Solicitors often discuss the legal precautions that should be taken to protect individuals in the eventuality that they lose mental capacity. However, people rarely acknowledge the instances where individual's minds are fully active but their physical capacity is affected due to debilitating illnesses, short term injuries or problems with sight.
For example, May is National Stroke Awareness Month (#MakeMayPurple) in the UK and this is one medical condition which could affect a person's ability to sign documents.
Here we look at how the inability to physically sign a legal document should not prevent an individual from making a Will or Power of Attorney.
What makes a valid Will?
As a starting point it is important to make a Will to protect your loved ones and your assets. A Will ensures that your estate goes to the person, or people, you want to receive it and can be invaluable in avoiding potential family fall outs. The Requirements of Writing (Scotland) Act sets out the following requirements to make a valid Will:
- the individual making the Will, known as the "testator", must have testamentary capacity;
- the Will must accurately reflect the testators testamentary intention; and
- the Will must be correctly executed and signed by the testator.
However, if the testator is blind or unable to write there is a special procedure called "notarial execution" that allows the testator to authorise and instruct a solicitor, or another individual from a restricted class of persons, to sign on their behalf.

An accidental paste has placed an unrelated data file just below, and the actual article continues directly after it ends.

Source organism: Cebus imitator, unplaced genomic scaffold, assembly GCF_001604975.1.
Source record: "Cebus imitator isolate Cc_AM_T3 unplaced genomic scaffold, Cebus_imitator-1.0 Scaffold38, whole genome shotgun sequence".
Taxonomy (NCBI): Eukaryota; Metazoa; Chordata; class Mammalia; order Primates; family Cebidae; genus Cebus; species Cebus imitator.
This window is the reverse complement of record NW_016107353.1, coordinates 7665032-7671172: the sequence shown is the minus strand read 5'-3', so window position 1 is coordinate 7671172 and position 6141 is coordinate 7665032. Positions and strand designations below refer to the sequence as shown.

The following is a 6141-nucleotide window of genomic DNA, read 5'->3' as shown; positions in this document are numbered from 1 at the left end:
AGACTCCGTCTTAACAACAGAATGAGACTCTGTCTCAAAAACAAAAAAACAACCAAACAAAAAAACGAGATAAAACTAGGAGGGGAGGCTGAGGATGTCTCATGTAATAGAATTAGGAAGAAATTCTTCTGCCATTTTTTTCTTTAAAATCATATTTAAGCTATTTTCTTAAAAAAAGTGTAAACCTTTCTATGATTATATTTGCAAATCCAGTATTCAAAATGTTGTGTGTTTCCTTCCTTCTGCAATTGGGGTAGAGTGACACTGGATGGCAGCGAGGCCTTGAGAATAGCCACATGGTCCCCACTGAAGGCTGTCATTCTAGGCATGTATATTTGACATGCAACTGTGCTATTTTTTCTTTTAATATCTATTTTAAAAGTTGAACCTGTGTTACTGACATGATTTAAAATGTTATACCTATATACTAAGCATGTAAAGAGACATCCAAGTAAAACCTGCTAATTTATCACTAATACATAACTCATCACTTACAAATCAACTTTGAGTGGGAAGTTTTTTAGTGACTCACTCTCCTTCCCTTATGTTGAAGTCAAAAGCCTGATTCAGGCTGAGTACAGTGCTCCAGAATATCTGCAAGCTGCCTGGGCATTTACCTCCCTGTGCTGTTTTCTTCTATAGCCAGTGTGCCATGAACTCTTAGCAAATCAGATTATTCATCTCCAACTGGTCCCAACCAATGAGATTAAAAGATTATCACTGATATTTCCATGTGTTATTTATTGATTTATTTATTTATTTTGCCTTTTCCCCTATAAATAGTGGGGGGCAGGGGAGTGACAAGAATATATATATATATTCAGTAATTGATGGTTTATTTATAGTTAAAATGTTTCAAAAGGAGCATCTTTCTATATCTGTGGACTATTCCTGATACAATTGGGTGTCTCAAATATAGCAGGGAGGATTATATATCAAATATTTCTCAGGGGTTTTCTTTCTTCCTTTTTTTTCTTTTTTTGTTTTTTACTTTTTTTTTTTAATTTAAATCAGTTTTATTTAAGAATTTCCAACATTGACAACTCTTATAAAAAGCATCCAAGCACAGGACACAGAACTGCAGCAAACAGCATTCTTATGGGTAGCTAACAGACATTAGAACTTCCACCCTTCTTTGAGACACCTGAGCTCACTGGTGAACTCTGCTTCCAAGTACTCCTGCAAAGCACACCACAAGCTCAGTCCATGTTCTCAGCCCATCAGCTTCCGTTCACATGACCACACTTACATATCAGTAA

During a notarial execution the following steps will be taken:
- the solicitor must establish proof of identity of the testator;
- the solicitor must satisfy themselves that the testator has capacity;
- the testator must declare to the solicitor that they are blind or unable to write;
- the solicitor must then read out the document in full to the testator;
- the testator must confirm that they understand the contents and effect of the document and indicate they authorise the solicitor to sign the document on their behalf;
- the solicitor will then sign the Will, on each page, in the presence of the testator and a witness.
We're here to help
If you would like to discuss making a Will or to ask what could happen in your own situation if you were to pass away intestate, please contact our private client team using the form below or call one of our offices on:
Elgin: 01343 542623
We have solicitors and offices across the country ready to help.
We can provide the assistance you need to protect your assets and your loved ones. This will allow you to put your mind at ease, knowing everything is in hand.